• Janet Backhouse, The Bedford Hours, 1990.
    • Janet Backhouse, The Isabella Breviary, 1993.
    • Janet Backhouse, The Lindisfarne Gospels, 1981.
    • Janet Backhouse, The Luttrell Psalter, 1989.
    • Claire Donovan, The de Brailes Hours: Shaping the Book of Hours in 13th-century Oxford, 1990.
    • A. S. G. Edwards, The Life of St. Edmund, King and Martyr - A Facsimile, 2004.
    • Mark Evans, The Sforza Hours, 1992.
    • Dominic Marner, St. Cuthbert: His Life and Cult in Medieval Durham, 2000.
    • E. G. Millar, The Lindisfarne Gospels, 1923.
    • E. G. Millar, The Luttrell Psalter, 1932.
    • Andrew Prescott, The Benedictional of Saint Aethelwold: A Masterpiece of Anglo-Saxon Art - A Facsimile, 2002.
    • G. F. Warner, Queen Mary's Psalter, 1912.
  • Themes:
    • Anglo-Saxon
      • Michelle Brown, Anglo-Saxon Manuscripts, 1991
    • Astrology:
      • Sophie Page, Astrology in Medieval Manuscripts, 2002.
      • T. S. Pattie, Astrology, 1980.
    • Animals
      • Ann Payne, Medieval Beasts, 1990.
    • Birds
      • Janet Backhouse, Medieval Birds in the Sherborne Missal, 2001.
    • Documents
      • Andrew Prescott, English Historical Documents, 1988.
    • Flowers
      • Celia Fisher, Flowers in Medieval Manuscripts, 2004.
    • Literature
      • Hilton Kelliher, English Literary Manuscripts, 1986.
    • Magic
      • Sophie Page, Magic in Medieval Manuscripts, 2004
    • Maps, Topography
      • P. D. A. Harvey, Medieval Maps, 1991.
      • Ann Payne, Views of the Past, 1987.
    • Medicine
      • Peter Murray Jones, Medieval Medical Miniatures, 1984.
      • Peter Murray Jones, Medieval Medicine in Medieval Manuscripts, 1998.
    • Medieval Life
      • Janet Backhouse, Medieval Rural Life in the Luttrell Psalter, 2000.
      • P. Basing, Trades and Crafts in Medieval Manuscripts, 1997.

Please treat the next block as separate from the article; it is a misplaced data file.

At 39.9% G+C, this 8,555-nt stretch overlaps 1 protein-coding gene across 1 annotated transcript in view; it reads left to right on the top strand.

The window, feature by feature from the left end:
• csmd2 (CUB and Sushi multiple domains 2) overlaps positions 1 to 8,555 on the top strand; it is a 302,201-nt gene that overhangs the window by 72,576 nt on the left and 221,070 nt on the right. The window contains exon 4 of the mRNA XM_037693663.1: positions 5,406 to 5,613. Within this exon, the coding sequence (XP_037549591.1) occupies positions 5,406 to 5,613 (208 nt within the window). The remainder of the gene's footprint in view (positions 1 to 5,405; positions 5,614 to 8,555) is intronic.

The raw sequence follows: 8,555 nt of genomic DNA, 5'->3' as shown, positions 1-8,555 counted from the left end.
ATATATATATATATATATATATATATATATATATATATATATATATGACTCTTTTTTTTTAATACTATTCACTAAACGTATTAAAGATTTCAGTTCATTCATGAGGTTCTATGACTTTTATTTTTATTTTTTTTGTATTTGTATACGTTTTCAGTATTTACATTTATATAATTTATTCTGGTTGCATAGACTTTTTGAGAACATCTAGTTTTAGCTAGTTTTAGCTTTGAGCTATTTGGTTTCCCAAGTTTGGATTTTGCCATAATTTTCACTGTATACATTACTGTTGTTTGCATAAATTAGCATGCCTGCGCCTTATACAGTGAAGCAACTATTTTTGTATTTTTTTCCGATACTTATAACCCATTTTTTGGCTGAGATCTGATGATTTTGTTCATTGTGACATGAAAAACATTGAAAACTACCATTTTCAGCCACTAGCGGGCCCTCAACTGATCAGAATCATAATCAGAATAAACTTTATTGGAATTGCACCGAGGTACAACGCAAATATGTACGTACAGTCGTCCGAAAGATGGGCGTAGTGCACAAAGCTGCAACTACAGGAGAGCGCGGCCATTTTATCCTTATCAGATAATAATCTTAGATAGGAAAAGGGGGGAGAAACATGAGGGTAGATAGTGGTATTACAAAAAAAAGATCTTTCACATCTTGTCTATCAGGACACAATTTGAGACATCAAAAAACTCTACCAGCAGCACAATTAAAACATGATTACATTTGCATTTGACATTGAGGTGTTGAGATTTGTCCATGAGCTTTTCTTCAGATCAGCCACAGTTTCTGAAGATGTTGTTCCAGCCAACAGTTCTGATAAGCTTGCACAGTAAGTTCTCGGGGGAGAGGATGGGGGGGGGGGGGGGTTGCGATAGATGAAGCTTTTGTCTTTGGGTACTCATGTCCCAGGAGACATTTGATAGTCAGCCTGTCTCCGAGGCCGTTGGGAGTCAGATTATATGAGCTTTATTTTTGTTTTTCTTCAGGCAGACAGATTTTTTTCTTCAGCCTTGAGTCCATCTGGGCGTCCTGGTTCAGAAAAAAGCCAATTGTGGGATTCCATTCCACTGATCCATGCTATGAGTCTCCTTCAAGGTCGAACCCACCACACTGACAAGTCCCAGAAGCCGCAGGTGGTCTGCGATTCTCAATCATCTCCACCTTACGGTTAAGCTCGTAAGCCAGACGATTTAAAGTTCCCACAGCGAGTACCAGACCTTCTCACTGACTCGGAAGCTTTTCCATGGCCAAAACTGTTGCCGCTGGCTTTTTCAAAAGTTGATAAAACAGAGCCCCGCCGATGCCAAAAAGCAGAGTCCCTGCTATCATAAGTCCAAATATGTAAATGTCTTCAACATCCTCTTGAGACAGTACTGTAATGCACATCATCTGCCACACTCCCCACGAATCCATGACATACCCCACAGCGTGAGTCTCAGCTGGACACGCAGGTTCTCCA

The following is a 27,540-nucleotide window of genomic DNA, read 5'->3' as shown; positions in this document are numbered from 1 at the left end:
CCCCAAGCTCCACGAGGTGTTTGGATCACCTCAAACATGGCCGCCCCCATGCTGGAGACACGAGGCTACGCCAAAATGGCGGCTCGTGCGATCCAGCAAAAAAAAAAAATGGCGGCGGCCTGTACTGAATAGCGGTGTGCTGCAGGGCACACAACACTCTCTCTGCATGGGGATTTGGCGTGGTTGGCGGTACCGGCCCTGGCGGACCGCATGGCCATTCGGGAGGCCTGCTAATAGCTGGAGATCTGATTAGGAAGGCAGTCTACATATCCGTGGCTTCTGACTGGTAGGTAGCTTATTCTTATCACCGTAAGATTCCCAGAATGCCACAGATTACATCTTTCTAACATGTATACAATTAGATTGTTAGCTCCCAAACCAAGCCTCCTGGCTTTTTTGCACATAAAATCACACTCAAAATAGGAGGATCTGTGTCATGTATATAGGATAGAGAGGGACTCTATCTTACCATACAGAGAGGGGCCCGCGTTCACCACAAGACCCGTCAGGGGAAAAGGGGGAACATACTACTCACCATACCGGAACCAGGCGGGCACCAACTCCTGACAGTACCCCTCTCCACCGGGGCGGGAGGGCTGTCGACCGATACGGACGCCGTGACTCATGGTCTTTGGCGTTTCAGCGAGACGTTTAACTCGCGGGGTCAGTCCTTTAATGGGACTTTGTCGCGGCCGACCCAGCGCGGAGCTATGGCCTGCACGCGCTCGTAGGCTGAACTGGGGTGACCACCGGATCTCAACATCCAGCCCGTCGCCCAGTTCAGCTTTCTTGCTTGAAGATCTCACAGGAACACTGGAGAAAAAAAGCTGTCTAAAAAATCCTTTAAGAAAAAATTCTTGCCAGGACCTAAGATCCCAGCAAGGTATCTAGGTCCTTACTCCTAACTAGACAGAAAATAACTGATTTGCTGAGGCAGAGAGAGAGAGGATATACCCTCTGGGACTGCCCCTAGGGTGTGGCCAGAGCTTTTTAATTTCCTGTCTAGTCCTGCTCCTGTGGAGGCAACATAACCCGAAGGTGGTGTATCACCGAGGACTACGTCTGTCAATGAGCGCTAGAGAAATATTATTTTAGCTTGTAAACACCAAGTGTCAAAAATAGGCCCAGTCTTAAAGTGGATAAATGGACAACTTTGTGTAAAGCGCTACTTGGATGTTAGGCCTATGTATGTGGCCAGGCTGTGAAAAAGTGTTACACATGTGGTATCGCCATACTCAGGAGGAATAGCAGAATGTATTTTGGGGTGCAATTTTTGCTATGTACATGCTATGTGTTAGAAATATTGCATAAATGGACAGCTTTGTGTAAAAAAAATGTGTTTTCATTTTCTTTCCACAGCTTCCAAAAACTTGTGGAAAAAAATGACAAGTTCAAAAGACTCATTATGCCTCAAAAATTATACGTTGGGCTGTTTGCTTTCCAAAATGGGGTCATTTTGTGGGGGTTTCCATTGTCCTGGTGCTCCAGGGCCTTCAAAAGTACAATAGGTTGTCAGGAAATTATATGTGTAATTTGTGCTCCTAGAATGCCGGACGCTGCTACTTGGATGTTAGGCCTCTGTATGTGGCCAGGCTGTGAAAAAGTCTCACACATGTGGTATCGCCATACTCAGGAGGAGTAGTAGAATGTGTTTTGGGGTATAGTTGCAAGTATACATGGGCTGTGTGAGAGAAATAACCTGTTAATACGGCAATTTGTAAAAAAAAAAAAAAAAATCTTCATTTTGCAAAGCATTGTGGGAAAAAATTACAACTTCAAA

• Pamela Porter, Courtly Love in Medieval Manuscripts, 2003.
      • Pamela Porter, Medieval Warfare in Manuscripts, 1997.
    • Monsters
      • Alixe Bovey, Monsters and Grotesques in Medieval Manuscripts, 2002.
    • Music
      • Nicolas Bell, Music in Medieval Manuscripts, 2001.
      • Arthur Searle, Music Manuscripts, 1987.
    • Religion
      • Justin Clegg, The Medieval Church in Manuscripts, 2003.

Locating images by visiting the Library

If you cannot find what you want online or in published books, try to find the appropriate subject heading in W. de G. Birch and H. Jenner, Early Drawings and Illuminations in the British Museum, London, 1879, copies of which are available in the British Library's Manuscripts Reading Room (and in other libraries). References to manuscripts acquired since the book was published have been added by hand to the Reading Room copy. If a specific subject heading is not given, try referring to a more general heading e.g. if there is no entry under 'Tables' try 'Furniture'; for marriages, look under 'Ecclesiastical Ceremonies'. Note that the names of people, especially sovereigns, are included. There is a useful index to subject headings at the back of the volume on pp. 305-310.

The black and white photographs which have been made of the illuminations indexed in Birch and Jenner's book are mounted in albums which are placed on the open shelves of the Manuscripts Reading Room. In order to find the book number and page number in which the photograph can be found, it is first necessary to find the white card in the photographic card index for the manuscript listed in Birch and Jenner. The cards are arranged first by collection name, then by manuscript number, then by folio number. Note that in some cases an entire folio has been photographed and in other cases a detail only. This is indicated on the cards.